Jerkholes and jackwagons exist in every profession. If this is a problem for you here, it will be a problem for you everywhere. If you give up your dreams because of it, be prepared to give up dreams in the future as well.


    Honestly, my advice to you? Same as people who work with vicious or untrained dogs. Envision someone strong that you want to emulate. When you're around animals, project it. No one develops confidence and the ability to let things roll off their back overnight. But, you can fake it 'til you make it.

    Hang in there. You are the only person with the power to make yourself feel. Use it.
    Last edit by nekozuki on Nov 3, '13 : Reason: Fixing hilarious spelling errors
  11. 1
    Quote from nekozuki
    Sometimes, I feel like we're a little too quick to throw out the "bully" buzzword. By labeling someone else a "bully," we don't improve ourselves or take accountability for our own actions. Personalities will clash, cliques will form, feelings can be hurt through subtle nuances, and you will have to learn to not only function, but excell in that environment. Honestly? I think you need to stop, take a step back and re-evaluate. Don't victimize yourself. Own your emotions. No one can force you to respond to perceived meanness; that is all you. I think it's awful that the kindest, most beautifully sensitive people in the world are also the easiest to snap at, dump on and be on the receiving end of whatever emotional garbage people are working through. But with that being said, you have to learn to toughen up, protect yourself and take responsibility for the ways you react. You allowed the passive-aggressiveness of others to make you leave the clinical site, something that would've had you kicked out of the nursing program I went through. And once you hit the ground running as an LPN, tears are nothing but blood in the water to the sharks of the nursing world. Jerkholes and jackwagons exist in every profession. If this is a problem for you here, it will be a problem for you everywhere. If you give up your dreams because of it, be prepared to give up dreams in the future as well. Honestly, my advice to you? Same as people who work with vicious or untrained dogs. Envision someone strong that you want to emulate. When you're around animals, project it. No one develops confidence and the ability to let things roll off their back overnight. But, you can fake it 'til you make it. Hang in there. You are the only person with the power to make yourself feel. Use it.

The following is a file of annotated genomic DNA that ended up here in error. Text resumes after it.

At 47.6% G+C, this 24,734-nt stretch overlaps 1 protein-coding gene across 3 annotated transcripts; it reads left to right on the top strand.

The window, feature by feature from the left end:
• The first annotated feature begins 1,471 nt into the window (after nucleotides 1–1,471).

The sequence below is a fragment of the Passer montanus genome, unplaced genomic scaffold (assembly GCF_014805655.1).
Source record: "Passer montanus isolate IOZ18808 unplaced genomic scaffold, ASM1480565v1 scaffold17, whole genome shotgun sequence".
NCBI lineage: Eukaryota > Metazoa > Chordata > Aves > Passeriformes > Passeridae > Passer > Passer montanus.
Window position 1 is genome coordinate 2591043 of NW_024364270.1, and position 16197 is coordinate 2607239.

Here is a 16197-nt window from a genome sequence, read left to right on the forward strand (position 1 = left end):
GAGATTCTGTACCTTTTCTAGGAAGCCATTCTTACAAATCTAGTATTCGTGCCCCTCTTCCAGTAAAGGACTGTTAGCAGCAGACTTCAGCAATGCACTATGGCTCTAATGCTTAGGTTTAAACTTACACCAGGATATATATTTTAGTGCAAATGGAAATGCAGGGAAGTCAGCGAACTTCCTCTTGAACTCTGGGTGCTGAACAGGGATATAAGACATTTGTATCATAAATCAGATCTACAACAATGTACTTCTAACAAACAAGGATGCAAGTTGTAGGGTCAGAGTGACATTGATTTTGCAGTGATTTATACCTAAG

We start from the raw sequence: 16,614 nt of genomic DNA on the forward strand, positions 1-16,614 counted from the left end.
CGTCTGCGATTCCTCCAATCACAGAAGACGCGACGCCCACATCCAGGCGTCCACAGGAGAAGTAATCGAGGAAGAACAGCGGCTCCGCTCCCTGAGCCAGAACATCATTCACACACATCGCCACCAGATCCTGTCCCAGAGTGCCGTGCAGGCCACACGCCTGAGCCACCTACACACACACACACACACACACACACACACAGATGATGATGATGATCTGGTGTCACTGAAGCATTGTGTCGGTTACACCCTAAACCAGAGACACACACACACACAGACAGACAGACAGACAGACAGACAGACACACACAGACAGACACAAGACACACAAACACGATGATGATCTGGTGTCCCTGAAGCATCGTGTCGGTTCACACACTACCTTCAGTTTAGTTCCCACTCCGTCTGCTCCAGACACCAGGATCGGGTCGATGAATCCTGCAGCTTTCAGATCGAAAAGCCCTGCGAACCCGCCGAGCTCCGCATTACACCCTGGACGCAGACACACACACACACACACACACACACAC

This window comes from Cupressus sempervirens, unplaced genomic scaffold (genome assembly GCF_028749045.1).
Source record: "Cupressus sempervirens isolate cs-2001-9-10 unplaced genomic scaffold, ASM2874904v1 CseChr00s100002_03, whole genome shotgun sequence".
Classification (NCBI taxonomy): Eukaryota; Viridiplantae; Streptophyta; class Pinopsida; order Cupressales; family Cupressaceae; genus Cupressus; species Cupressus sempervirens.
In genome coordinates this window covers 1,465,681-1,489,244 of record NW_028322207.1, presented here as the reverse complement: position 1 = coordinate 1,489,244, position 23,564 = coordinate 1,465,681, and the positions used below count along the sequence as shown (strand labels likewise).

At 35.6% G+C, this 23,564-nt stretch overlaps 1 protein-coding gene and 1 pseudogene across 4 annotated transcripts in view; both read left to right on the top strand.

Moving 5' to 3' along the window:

^THIS x 1,000 times!!!


    OP, the best thing for you to do is advocate for YOU; you cannot worry about others, as well as you must find a way to deal with annoying personalities; I don't see anyone "bullying" you per se from your post; just people with annoying aspects of their personality and you being the receiving end of it....you have a chance to nip it in the bud by putting it back on the person "baiting" you; set the tone of "I'm here to learn" and keep it moving.
    wooh likes this.